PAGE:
Formatting MultiMarkdown tables with NumPy and tabulate
January 21, 2016 at 6:55 PM by Dr. Drang
I’ve been spending a lot of time lately making lists of random samples for testing. In the past, I’ve used Python’s
random module to generate and print the list the samples from a population list, and then I’ve reformatted the list into a MultiMarkdown table in BBEdit for presentation in a report. But now I do everything in Python by using NumPy to manipulate the list and the
tabulate module to format it as a MultiMarkdown table.
Let’s say I have a bunch of components available for testing, all with serial numbers.1 I don’t need to test all of them, only a sample, but I want to make sure that I don’t subconsciously cherry-pick the best ones—or the worst ones, for that matter. To ensure that my prejudices don’t play any role in the selection of components to test, I write a Python script to do the selecting for me. In general form, this is what it looks like:
python: 1: #!/usr/bin/env python 2: # coding=utf-8 3: 4: import numpy as np 5: from tabulate import tabulate 6: import random 7: 8: # Define the population. Serial numbers normally aren't 9: # this simplistic, but this is just an example. 10: population = range(5668, 7023) 11: 12: # Draw a sample of 28 from the population. 13: sample = random.sample(population, 28) 14: 15: # Pad the list out with zeros to fill a 10x3 table. 16: sample = np.append(sample, [0, 0]) 17: 18: # Turn the list into a 10x3 table. 19: table = np.reshape(sample, (10, 3), 'F') 20: 21: # Print the table. 22: print '| 1–10 | 11–20 | 20–30 |' 23: print tabulate(table, tablefmt='pipe')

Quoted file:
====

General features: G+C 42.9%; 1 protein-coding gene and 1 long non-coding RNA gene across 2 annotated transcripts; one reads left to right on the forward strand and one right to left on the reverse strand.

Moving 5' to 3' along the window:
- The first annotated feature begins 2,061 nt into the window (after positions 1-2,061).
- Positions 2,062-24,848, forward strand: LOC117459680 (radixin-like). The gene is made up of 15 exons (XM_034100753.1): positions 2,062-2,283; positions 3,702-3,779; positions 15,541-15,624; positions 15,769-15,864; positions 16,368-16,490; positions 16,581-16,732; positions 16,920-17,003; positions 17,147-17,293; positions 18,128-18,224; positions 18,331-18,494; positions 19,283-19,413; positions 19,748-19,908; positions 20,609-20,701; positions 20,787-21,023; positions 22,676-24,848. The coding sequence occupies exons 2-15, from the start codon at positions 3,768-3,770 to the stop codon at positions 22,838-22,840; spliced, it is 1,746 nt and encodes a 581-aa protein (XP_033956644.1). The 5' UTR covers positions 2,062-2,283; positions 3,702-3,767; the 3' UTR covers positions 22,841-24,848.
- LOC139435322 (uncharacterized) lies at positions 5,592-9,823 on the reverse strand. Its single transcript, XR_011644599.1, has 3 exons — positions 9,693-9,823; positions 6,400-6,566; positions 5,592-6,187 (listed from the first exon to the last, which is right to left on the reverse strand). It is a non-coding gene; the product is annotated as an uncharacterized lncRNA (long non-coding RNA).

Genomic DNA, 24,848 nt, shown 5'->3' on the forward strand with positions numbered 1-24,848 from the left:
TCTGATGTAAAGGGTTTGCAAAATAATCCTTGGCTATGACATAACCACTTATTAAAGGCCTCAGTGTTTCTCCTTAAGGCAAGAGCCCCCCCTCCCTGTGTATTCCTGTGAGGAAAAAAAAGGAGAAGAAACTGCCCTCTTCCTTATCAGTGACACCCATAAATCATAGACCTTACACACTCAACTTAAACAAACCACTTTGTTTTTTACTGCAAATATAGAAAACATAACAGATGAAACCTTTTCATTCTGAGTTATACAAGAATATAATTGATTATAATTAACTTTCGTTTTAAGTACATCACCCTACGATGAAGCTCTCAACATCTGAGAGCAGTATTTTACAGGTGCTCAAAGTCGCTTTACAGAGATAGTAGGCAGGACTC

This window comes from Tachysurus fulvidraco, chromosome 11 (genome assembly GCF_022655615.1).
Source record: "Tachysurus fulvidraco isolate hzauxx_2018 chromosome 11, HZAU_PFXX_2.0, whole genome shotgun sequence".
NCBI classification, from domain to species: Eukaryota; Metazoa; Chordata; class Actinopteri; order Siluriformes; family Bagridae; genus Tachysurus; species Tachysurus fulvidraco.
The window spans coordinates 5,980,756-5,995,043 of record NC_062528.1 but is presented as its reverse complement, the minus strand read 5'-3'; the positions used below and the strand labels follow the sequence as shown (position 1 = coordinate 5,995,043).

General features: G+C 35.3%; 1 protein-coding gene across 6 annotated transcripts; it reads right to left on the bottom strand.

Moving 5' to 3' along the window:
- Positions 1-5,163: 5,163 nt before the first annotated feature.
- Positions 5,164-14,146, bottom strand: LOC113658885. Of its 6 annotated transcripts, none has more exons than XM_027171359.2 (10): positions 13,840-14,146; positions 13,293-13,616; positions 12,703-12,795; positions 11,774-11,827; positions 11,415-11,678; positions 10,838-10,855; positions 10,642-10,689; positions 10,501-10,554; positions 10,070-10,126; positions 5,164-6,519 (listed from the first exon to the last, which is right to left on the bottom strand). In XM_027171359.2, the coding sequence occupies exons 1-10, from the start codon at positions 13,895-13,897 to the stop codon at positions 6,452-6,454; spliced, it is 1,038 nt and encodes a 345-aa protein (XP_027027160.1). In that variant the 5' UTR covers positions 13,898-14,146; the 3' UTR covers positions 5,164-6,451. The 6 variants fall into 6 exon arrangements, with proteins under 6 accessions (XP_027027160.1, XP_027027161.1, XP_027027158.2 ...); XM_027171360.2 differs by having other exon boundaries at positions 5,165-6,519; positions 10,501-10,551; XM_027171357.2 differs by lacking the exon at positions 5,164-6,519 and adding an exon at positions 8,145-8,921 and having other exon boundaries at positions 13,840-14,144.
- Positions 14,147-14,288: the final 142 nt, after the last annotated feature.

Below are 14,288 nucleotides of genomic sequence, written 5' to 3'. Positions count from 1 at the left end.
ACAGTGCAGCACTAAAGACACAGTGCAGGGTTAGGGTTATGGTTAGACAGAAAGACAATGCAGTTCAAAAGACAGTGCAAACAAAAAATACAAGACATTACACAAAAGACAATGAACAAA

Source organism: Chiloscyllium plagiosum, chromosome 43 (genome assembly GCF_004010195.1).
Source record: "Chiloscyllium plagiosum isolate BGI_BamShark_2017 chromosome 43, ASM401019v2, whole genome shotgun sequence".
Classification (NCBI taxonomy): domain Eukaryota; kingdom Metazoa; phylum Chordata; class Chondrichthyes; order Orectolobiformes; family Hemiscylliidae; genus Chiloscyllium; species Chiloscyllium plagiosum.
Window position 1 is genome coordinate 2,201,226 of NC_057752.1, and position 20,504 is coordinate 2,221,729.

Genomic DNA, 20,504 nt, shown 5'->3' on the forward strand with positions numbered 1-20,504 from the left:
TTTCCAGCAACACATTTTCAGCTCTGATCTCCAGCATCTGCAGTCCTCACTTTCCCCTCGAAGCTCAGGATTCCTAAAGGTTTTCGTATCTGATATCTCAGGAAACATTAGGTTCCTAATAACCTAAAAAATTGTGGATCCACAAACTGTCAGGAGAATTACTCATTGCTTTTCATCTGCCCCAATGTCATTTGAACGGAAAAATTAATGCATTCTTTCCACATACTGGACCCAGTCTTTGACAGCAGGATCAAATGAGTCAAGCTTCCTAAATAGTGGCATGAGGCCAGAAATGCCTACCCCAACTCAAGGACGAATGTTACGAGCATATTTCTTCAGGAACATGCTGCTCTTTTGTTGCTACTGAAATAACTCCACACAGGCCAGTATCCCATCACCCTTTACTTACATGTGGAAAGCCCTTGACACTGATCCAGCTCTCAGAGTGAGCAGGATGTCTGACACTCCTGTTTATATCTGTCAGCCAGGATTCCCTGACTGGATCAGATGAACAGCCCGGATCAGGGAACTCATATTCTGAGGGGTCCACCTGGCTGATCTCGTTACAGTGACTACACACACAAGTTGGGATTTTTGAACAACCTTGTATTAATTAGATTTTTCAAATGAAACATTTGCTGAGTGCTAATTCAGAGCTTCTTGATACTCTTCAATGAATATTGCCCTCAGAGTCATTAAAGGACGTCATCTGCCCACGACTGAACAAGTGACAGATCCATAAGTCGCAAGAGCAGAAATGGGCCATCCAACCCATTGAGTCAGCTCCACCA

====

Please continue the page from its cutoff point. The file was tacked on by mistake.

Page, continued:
It starts by creating a list of the serial numbers on Line 10 for all the available components. For this example, I’m using a nonsense range of numbers from 5668 through 7022. This is the population. Then I use the
sample function from the
random module on Line 13 to generate a new list of items chosen at random from the population.
That’s the easy and obvious part. The part that saves me a lot of editing time is what comes next. First, I use NumPy’s
append function on Line 16 to add zeros to the end of the list. I want to end up with a 10×3 table of serial numbers, so I need two more items to fill out the list. Then the
reshape function on Line 19 turns the flat list into a 10×3 matrix.
Finally, Line 22 prints the header row of the MultiMarkdown table (those are n-dashes between the numbers, which is why you see the
coding=utf-8 directive at the top of the file), and Line 23 uses
tabulate to print the format line and the body of the table. Here’s the output:
| 1–10 | 11–20 | 20–30 | |-----:|-----:|-----:| | 6940 | 5839 | 6007 | | 6615 | 6957 | 6314 | | 6169 | 6877 | 6224 | | 6142 | 6324 | 6210 | | 6492 | 6685 | 6961 | | 6908 | 5964 | 6475 | | 6604 | 6387 | 6192 | | 6189 | 6860 | 6090 | | 6444 | 6162 | 0 | | 5812 | 6950 | 0 |
And here’s what it looks like after processing,
where I’ve edited out those padding zeros to avoid any confusion.
There’s not much to this, I know, but by using this as my template and changing the individual parts to fit the particular problem at hand, I save myself a lot of time and can concentrate on the real work and not the fiddly formatting.
Or I could assign serial numbers if they don’t have them already. ↩